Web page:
Environment and wildlife


Cod, coral and seabirds protected from the threat of oil

Norway, October - The new government of Norway has committed to protecting valuable areas of the ocean from being impacted by petroleum activities, putting the value of nature in front of the need for oil. “This is not just a victory for all of us who have spent countless hours and years fighting for it. It is first and foremost a great victory for nature, including cod, seabirds, the world’s largest coldwater coral reef, and for renewable jobs and the transition to a 100% renewable society,” said Nina Jensen, CEO of WWF-Norway. 

During 2013 WWF-Norway ran a campaign to keep the coasts of Lofoten, Vesterålen and Senja free from oil and gas exploration. Oil and gas activity in this area would threaten the world’s largest cod stock, the world’s largest cold water coral reef and mainland Europe’s biggest seabird colony. Uncertainty grew during the Norwegian election campaign on whether a new government would open up areas of Lofoten, temporary protected since 2001, for oil drilling as a reaction to pressure from the industry.  But minority parties fought hard to ensure a permanent ban was in place to prevent any oil drilling and ensure these areas remain oil-free.



Building islands in seas for the sea's oxygen

Idea Dream - Robert Muller's Ideas ~ Idea 3215   

3 October (Good Morning World) - Someday humans will build islands in the middle of the seas and oceans for people to settle there and survive on the oxygen produced by the seas and oceans (three quarters of all oxygen of this planet).  Builders are bound to rush into the empty spaces of the seas and oceans.  I am surprised that they have not yet done so.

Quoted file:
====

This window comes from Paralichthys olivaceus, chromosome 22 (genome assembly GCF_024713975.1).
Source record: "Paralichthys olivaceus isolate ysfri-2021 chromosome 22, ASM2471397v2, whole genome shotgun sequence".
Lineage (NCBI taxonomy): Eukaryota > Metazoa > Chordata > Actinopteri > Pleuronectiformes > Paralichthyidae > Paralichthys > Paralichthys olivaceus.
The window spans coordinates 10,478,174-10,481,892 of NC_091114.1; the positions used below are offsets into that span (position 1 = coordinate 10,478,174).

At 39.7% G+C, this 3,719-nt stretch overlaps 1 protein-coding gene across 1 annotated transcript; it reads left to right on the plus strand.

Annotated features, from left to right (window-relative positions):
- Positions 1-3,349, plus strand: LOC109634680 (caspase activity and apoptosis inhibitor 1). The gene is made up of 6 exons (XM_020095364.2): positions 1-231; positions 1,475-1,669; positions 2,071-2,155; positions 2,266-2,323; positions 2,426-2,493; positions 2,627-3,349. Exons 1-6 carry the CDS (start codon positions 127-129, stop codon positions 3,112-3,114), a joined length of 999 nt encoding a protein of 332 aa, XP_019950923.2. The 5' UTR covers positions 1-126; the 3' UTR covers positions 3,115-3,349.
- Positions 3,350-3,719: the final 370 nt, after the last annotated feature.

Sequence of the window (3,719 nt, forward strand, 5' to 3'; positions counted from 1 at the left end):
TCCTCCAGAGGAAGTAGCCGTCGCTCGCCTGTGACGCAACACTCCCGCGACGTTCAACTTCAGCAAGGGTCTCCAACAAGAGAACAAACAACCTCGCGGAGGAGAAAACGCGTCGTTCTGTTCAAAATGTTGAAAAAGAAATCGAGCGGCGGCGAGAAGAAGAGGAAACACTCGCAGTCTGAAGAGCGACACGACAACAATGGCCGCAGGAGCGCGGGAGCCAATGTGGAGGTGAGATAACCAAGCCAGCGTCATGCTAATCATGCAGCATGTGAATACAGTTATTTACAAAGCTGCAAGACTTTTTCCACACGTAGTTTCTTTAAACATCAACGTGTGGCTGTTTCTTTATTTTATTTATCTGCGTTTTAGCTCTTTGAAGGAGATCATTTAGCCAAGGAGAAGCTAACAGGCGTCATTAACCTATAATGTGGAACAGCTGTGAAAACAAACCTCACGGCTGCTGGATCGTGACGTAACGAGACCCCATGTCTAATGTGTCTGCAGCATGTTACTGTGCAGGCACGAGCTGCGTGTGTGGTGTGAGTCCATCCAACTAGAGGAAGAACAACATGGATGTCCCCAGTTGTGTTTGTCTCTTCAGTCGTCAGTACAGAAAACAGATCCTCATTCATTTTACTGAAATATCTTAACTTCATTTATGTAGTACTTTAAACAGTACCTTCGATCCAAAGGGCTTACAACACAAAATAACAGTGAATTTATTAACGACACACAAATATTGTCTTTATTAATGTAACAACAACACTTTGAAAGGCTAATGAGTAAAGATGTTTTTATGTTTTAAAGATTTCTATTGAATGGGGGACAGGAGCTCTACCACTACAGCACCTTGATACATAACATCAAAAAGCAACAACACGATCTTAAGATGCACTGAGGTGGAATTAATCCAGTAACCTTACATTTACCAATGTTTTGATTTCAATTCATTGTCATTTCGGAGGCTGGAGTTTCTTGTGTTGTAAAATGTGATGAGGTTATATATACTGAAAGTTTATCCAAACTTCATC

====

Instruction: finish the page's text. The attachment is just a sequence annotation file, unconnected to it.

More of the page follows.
U.S. Forest Service to revaluate Big Thorne timber sale due to effects on wolves and deer

October 1, Juneau, AK - The U.S. Forest Service has announced that it will require a more critical review on the “Big Thorne” timber project before the agency can move forward. Big Thorne is the largest timber sale in the TongassNational Forest since the pulp mill days. The decision on the appeal requires the Forest Service to reexamine the impacts of such large-scale logging on Prince of Wales Island on the deer and Alexander Archipelago wolf populations. Southeast Alaskans hailed the decision while calling on the Forest Service to drop the project permanently and refocus priorities away from large-scale old-growth logging.



Major reductions of greenhouse gas emissions from livestock within reach – UN agency

September 26 – Wider use of available best practices and technologies could help reduce greenhouse gas emissions from the livestock sector by as much as 30 per cent, according to a new study released today by the United Nations Food and Agriculture Organization (FAO).